Pulling on their boots

Meeting the man who, under torture, revealed information that led to the capture of his grandfather by the Japanese during World War II was an emotional experience for Perth's Luke Thomas.

It happens during the SBS documentary series Australia's Secret Heroes. The secret heroes were members of the Z Special Unit, plucked from the Australian military and sent on perilous undercover operations in Asia.

Thomas, 27, is one of six descendants of the heroes featured in the three-part WA-produced series who are sent on training missions to appreciate what their forefathers went through.

Before the series Thomas had scant knowledge of his grandfather, Jack Cashman, a communications officer who spent 18 months in East Timor as a POW and died in his late 60s.

"I had written an assignment on him in school with the help of my mum and I heard a few stories but that was about it," he says. "I never met him, which I regret."

Thomas learnt how, upon arrival in East Timor, his grandfather had been ambushed by the Japanese. "He was set up and doomed to failure, so that was difficult to take on board."

In the toughest moment of filming, Thomas meets the veteran, Jim Elwood, whose torture led to his grandfather's ambush.

"Jim is in his 90s now and for the last 70 years has been living with these feelings of guilt and regret.

"Until now he has never spoken about it. I think it helped him to meet the grandson of one of the men involved. He left with a bit of a smile on his face.

"We were exposed to some of the torture techniques they would have been put through and anyone would have caved.

"These guys were just teenagers expected to do extraordinary things."

Thomas says he wasn't expecting the series, which also uses interviews with veterans and historical footage to give an insight into the unit's daring exploits, to be such an emotional journey.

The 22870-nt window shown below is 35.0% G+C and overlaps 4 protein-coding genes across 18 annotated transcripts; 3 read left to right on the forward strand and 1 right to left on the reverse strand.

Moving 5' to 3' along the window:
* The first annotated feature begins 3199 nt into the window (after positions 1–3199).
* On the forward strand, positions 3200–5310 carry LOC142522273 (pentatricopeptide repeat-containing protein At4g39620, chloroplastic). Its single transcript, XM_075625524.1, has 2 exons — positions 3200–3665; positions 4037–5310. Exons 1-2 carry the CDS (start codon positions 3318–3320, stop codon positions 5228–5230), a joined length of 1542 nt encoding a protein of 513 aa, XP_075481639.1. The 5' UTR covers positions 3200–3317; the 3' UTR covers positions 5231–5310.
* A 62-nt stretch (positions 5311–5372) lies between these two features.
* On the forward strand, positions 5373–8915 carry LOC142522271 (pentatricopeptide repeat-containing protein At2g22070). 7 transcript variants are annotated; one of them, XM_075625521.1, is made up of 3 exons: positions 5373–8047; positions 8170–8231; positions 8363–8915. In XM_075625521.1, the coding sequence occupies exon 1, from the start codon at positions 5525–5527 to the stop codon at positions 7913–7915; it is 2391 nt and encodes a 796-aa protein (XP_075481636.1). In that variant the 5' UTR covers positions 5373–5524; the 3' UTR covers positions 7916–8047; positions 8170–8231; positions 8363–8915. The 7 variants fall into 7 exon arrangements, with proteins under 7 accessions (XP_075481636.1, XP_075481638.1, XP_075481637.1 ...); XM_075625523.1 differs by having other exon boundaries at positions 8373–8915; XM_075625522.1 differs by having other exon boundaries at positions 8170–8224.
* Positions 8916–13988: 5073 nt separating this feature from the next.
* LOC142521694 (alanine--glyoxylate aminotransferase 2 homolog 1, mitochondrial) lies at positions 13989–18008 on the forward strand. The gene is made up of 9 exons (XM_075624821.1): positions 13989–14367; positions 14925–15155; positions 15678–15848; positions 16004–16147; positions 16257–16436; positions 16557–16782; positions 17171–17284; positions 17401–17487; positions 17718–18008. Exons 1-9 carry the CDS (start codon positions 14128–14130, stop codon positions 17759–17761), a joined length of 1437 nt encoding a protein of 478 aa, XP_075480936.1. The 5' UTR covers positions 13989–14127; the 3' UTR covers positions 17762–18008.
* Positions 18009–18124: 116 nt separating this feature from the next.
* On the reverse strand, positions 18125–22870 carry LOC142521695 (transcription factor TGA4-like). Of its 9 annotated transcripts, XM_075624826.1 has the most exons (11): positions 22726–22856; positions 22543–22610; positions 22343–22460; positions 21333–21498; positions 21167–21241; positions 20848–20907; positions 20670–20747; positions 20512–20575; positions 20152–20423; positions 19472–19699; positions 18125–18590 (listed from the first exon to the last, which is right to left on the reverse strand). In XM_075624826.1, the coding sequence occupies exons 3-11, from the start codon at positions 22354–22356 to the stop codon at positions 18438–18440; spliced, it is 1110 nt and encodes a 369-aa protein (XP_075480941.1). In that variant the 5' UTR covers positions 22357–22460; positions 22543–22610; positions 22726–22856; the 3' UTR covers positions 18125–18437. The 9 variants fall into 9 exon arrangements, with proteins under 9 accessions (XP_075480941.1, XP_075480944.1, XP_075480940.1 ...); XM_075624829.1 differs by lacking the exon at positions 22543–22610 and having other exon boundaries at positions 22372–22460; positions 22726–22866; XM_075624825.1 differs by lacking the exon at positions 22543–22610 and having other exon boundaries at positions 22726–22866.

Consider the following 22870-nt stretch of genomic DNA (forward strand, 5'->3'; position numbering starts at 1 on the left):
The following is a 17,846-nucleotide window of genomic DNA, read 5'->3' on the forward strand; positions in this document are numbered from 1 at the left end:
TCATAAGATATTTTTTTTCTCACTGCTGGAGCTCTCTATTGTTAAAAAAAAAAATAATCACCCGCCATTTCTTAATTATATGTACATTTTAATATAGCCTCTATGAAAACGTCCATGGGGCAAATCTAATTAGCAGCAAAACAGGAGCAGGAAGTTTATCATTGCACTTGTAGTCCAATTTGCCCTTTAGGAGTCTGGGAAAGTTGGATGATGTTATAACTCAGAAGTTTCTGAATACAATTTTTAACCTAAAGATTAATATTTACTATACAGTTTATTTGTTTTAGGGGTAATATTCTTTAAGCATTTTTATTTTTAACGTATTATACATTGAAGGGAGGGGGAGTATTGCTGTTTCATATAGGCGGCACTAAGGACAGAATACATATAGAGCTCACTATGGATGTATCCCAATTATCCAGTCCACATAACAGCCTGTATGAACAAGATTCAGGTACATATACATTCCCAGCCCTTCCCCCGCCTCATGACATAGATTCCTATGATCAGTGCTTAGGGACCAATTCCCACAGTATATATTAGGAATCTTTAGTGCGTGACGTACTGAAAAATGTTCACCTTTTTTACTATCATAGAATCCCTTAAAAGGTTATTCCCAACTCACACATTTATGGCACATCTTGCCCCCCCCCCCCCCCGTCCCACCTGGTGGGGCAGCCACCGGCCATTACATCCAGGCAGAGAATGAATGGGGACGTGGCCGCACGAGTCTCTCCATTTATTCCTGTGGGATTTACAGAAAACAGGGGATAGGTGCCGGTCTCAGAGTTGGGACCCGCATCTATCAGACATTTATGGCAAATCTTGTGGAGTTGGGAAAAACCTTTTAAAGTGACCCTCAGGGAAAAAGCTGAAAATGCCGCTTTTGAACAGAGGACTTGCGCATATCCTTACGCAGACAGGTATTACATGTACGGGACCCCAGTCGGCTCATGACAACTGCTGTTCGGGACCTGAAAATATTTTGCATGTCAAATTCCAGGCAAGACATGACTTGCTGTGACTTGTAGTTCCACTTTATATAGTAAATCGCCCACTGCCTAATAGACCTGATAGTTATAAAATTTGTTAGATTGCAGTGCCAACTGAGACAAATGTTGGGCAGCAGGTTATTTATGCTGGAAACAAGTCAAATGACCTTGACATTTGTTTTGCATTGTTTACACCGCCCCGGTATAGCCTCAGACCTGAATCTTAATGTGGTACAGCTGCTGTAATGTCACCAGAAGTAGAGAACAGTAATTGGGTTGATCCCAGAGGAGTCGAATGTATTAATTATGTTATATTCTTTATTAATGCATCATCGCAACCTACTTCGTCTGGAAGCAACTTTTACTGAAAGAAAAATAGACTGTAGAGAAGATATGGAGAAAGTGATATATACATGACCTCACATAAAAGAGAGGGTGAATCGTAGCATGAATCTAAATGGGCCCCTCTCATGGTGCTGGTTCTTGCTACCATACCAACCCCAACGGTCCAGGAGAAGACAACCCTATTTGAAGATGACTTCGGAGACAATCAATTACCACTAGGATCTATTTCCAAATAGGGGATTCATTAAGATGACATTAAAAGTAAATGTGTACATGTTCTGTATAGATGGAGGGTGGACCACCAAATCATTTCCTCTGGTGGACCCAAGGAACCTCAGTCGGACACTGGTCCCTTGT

"It had been pretty much pitched to us as a sort of commando school but it was more of an emotional experience.

"Every day we learnt more about our ancestors in a way that helped us feel empathy for them and put us in their shoes.

"A lot of information was thrown at us. One of the main messages I got was our ancestors weren't highly skilled operatives but teenagers who were just given a few months of training."

Two of the other relatives featured are also from WA. They are Brenden Sue, grandson of Blood On Borneo author Jack Wong Sue, and Tian Williams, grandson of Teh Soen Hin, nicknamed Tommy Teh the Headhunter.

Thomas said the six descendants formed a strong bond during filming. "Particularly in the evenings when we were stuck in tents and there was nothing much to do but drink lots of tea and talk. I would like to think we will stay in contact but the reality is we all have pretty different lives. Social media will help, though."

Thomas, who is in Perth doing a doctorate in marine biology, was born in Melbourne but grew up in America.

"In the past when I visited Australia from America I felt I didn't entirely fit in. This experience has made me feel a bit welcomer somehow. I feel closer to my family here."

'One of the main messages I got was our ancestors weren't highly skilled operatives but teenagers who were just given a few months of training.' LUKE THOMAS


The West Australian

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